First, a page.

If the nuclear submarine deal did not fit Japan’s security interests, April’s announcement of the next steps AUKUS cooperation will take—namely, an ambitious expansion into hypersonic weapons—more closely mirrors Tokyo’s priorities. Spurred by recent Chinese and Russian successes developing hypersonic weapons that essentially negate any missile defense systems, U.S. President Joe Biden’s administration has pledged to work with Australia and the United Kingdom to fast-track the development of nuclear-capable hypersonic vehicles.

AUKUS has also announced plans to develop counter-hypersonic technology and electronic warfare. Its members reiterated their intent to develop military-related aspects of quantum technology for “positioning, navigation, and timing” and to develop artificial intelligence capable of “improving the speed and precision of decision-making processes to maintain a capability edge and defend against AI-enabled threats”. Taken together, these expanded AUKUS initiatives make it clear that Washington is intent on deepening hard-power partnerships with its key allies in the face of China’s continued military modernization.

Thanks to recent changes in its security policies, Japan could contribute significantly in all these areas. Beginning in 2006, during Abe’s brief first term as premier, Japan began to publicly question its long-standing pacifism. The shift accelerated when Yoshihiko Noda, who served as prime minister from 2011 to 2012, released strategic policy papers that identified protecting Japan’s far-flung southern islands from China as a critical national security priority.

Once Abe returned to power, he formed Japan’s National Security Council, consistently increased the defense budget, and removed impediments to Japan’s abilities to act in collective self-defense and sell arms abroad. The modernization of Japan’s military proceeded apace in these years, with Tokyo agreeing to purchase F-35 fighter jets (becoming the biggest purchaser after the United States) and building a new class of large helicopter carriers that could be converted to F-35B aircraft carriers.

At the same time, Abe championed the Quad and increased Japan’s cooperation with Southeast Asian nations, India, and NATO. In the months before his assassination, Abe openly called on Washington to commit to defending Taiwan from a Chinese invasion and shocked his country by musing about whether Japan should host U.S. tactical nuclear weapons. On July 18, Japan and the United Kingdom announced that they are collaborating with Italy to develop a next-generation fighter jet. All this has combined to make Japan an increasingly important security player in Asia and beyond.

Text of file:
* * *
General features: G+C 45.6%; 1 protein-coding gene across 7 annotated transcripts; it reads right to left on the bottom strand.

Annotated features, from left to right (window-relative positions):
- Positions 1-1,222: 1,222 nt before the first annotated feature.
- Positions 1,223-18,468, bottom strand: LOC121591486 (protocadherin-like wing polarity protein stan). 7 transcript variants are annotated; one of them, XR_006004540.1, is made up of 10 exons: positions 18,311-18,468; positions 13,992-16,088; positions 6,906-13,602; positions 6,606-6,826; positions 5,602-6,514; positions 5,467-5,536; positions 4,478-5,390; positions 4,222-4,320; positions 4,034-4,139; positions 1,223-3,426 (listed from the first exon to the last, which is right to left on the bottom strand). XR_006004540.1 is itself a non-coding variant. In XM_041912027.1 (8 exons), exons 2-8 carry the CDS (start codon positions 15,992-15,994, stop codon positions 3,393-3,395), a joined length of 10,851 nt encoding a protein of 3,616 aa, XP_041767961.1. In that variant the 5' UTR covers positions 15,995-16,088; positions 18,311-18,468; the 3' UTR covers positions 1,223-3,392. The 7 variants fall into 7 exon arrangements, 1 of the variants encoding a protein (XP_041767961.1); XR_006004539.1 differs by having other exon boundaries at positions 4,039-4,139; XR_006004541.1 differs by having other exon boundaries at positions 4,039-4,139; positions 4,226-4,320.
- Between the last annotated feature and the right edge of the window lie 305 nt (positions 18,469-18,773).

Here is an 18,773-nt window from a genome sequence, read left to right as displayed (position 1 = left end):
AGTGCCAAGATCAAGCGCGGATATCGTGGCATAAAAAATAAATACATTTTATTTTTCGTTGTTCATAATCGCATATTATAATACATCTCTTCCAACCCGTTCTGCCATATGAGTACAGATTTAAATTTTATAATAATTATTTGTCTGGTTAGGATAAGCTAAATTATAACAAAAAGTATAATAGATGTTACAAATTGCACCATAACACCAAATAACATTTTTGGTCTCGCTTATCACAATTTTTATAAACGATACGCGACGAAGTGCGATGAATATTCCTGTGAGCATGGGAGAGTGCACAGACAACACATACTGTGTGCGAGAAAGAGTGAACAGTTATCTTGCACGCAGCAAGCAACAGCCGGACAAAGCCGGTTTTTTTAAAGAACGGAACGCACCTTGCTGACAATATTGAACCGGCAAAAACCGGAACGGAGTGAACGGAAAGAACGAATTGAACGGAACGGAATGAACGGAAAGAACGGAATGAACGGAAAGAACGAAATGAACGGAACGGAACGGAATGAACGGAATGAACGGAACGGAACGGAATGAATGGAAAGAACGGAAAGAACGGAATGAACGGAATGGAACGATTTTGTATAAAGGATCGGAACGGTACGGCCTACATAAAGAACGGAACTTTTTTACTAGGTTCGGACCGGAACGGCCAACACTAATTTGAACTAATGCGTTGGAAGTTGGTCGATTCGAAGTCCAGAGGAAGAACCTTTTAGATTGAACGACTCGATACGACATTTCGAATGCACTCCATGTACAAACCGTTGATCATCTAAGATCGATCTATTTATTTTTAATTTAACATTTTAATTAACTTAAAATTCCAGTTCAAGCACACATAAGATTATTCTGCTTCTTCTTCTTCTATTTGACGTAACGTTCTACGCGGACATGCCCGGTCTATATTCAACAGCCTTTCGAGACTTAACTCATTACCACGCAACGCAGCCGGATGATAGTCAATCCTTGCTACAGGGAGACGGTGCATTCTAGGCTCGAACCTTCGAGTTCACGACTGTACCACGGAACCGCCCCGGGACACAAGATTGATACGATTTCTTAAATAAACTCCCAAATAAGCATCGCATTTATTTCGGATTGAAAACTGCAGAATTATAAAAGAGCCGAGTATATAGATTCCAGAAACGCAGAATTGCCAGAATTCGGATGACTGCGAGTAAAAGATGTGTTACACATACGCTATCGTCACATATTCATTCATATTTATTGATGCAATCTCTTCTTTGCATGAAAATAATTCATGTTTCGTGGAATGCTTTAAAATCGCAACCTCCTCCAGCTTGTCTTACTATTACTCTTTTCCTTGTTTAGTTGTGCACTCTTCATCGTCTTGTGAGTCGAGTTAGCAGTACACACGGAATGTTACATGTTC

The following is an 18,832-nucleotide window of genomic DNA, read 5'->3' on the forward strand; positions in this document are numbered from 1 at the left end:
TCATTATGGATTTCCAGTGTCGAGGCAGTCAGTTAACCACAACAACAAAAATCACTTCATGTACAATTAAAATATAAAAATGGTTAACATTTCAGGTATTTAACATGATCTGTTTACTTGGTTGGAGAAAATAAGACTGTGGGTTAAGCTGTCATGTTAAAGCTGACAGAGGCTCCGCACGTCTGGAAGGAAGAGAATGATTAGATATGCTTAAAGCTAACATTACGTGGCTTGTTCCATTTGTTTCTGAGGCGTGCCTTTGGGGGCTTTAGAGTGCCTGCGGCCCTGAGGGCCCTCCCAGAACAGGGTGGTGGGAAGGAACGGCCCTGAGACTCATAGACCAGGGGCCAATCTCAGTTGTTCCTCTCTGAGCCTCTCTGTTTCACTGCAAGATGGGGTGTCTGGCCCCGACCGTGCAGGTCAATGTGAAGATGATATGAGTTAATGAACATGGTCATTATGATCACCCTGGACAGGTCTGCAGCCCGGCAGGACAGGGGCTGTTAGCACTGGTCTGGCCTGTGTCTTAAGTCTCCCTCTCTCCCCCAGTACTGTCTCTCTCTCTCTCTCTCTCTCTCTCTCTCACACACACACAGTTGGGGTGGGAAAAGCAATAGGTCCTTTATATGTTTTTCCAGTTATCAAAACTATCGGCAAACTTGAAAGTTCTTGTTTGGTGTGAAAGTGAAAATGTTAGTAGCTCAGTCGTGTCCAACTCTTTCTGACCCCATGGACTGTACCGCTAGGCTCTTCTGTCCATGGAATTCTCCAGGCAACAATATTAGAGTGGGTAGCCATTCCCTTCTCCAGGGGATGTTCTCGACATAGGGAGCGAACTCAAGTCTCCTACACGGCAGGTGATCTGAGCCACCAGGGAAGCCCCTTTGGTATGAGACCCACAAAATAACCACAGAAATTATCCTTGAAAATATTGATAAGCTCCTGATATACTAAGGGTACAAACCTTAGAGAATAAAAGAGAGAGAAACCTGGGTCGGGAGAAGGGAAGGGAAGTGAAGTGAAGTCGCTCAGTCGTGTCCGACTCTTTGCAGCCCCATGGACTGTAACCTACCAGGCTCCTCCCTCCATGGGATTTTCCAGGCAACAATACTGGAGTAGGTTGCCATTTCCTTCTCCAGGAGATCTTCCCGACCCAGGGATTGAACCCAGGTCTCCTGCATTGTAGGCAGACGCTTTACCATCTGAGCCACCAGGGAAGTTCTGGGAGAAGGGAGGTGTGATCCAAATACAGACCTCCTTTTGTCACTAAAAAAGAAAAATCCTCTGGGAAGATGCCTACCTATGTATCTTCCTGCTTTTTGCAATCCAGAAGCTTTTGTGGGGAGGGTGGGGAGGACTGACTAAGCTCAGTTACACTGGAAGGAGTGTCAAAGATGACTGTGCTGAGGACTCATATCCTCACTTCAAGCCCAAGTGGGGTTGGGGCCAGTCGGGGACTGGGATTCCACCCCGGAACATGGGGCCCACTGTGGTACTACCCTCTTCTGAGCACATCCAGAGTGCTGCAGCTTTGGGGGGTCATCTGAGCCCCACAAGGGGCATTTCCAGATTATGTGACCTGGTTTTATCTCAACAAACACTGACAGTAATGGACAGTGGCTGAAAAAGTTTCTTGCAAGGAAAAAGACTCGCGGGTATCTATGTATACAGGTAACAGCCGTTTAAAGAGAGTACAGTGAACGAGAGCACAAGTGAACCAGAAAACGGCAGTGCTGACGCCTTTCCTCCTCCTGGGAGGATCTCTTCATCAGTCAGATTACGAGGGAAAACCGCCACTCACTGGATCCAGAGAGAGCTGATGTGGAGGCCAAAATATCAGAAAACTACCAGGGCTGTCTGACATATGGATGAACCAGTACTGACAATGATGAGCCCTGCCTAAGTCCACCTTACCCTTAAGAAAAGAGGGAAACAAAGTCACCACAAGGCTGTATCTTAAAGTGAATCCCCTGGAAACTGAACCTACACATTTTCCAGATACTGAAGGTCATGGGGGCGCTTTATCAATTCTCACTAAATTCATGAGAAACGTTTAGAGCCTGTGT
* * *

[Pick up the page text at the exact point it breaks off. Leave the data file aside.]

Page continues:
Including Japan in AUKUS is a natural next step that could bolster U.S. and Australian maritime security cooperation in critical Indo-Pacific sea-lanes, where the United Kingdom has only an occasional presence. Although the Japan Maritime Self-Defense Force (JMSDF) does not currently have nuclear-powered submarines, its conventional submarine fleet is among the world’s best, and it can contribute leading nonnuclear technology to the Australian submarine deal, as well as slowly prepare the way for Japan to move toward adopting nuclear subs. Further, with China’s military outpacing all others, JAUKUS could cooperate on next-generation autonomous military technology and militarized cyber-operations, areas in which Japan’s high-tech capabilities can complement those of the United States.

Just as important, Japan remains a leader in supercomputing and currently has the world’s most powerful supercomputer, the Fugaku, made by Fujitsu. JAUKUS could take the global lead on quantum development and research on artificial intelligence and machine learning, creating a powerful alliance of high-tech liberal democracies that can guide the development of next-generation applications. To spark further collaboration on these goals, JAUKUS could also develop a STEM-focused fellowship of the kind now being started by the Quad and run by Schmidt Futures.

AUKUS’s plans to supply Australia with up to eight nuclear-powered attack submarines would link the Royal Australian Navy more closely with the U.S. and British navies and allow it to undertake extended deployments and project power throughout the critical sea-lanes and littoral waters of Southeast Asia and the Indian Ocean. These capacities would mesh well with Japan’s extensive submarine capabilities in the East China Sea and areas of the western Pacific Ocean, as well as with the JMSDF’s cooperation with the U.S. Navy on sea-lane security in Northeast Asia. Perhaps more important, the U.S. admiral in charge of the Navy’s submarine program recently warned that building nuclear submarines for Australia will throw American production schedules into disarray. As a major submarine builder, Japan may be able to help with production and gain experience with nuclear submarine development.